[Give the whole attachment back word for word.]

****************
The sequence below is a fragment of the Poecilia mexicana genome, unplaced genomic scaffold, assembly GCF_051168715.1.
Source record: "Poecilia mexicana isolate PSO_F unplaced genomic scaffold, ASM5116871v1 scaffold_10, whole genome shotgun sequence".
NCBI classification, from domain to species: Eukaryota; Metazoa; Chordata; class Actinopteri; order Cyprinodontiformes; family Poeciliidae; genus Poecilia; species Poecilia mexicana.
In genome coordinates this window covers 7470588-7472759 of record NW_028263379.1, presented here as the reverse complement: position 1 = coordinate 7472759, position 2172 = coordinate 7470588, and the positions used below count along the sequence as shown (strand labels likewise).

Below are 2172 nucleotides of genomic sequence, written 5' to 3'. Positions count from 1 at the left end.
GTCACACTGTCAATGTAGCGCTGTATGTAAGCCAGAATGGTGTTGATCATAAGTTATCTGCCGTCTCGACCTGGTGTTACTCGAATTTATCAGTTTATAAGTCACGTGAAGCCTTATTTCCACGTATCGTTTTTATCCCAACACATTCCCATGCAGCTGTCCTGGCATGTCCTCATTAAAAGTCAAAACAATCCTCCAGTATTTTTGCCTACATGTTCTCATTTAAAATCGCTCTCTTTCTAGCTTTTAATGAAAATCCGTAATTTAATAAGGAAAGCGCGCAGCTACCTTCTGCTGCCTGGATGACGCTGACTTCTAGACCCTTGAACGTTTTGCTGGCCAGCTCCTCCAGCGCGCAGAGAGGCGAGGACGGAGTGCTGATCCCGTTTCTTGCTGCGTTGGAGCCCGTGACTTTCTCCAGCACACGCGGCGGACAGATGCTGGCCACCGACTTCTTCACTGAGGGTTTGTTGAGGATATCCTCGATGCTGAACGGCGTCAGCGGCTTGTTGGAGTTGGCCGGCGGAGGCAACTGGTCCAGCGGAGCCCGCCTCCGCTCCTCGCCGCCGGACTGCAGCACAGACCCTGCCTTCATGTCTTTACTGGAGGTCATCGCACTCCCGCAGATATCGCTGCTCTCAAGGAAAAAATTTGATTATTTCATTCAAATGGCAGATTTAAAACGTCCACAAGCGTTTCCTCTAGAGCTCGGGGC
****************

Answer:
The sequence below is a fragment of the Poecilia mexicana genome, unplaced genomic scaffold, assembly GCF_051168715.1.
Source record: "Poecilia mexicana isolate PSO_F unplaced genomic scaffold, ASM5116871v1 scaffold_10, whole genome shotgun sequence".
NCBI classification, from domain to species: Eukaryota; Metazoa; Chordata; class Actinopteri; order Cyprinodontiformes; family Poeciliidae; genus Poecilia; species Poecilia mexicana.
In genome coordinates this window covers 7470588-7472759 of record NW_028263379.1, presented here as the reverse complement: position 1 = coordinate 7472759, position 2172 = coordinate 7470588, and the positions used below count along the sequence as shown (strand labels likewise).

Below are 2172 nucleotides of genomic sequence, written 5' to 3'. Positions count from 1 at the left end.
GTCACACTGTCAATGTAGCGCTGTATGTAAGCCAGAATGGTGTTGATCATAAGTTATCTGCCGTCTCGACCTGGTGTTACTCGAATTTATCAGTTTATAAGTCACGTGAAGCCTTATTTCCACGTATCGTTTTTATCCCAACACATTCCCATGCAGCTGTCCTGGCATGTCCTCATTAAAAGTCAAAACAATCCTCCAGTATTTTTGCCTACATGTTCTCATTTAAAATCGCTCTCTTTCTAGCTTTTAATGAAAATCCGTAATTTAATAAGGAAAGCGCGCAGCTACCTTCTGCTGCCTGGATGACGCTGACTTCTAGACCCTTGAACGTTTTGCTGGCCAGCTCCTCCAGCGCGCAGAGAGGCGAGGACGGAGTGCTGATCCCGTTTCTTGCTGCGTTGGAGCCCGTGACTTTCTCCAGCACACGCGGCGGACAGATGCTGGCCACCGACTTCTTCACTGAGGGTTTGTTGAGGATATCCTCGATGCTGAACGGCGTCAGCGGCTTGTTGGAGTTGGCCGGCGGAGGCAACTGGTCCAGCGGAGCCCGCCTCCGCTCCTCGCCGCCGGACTGCAGCACAGACCCTGCCTTCATGTCTTTACTGGAGGTCATCGCACTCCCGCAGATATCGCTGCTCTCAAGGAAAAAATTTGATTATTTCATTCAAATGGCAGATTTAAAACGTCCACAAGCGTTTCCTCTAGAGCTCGGGGC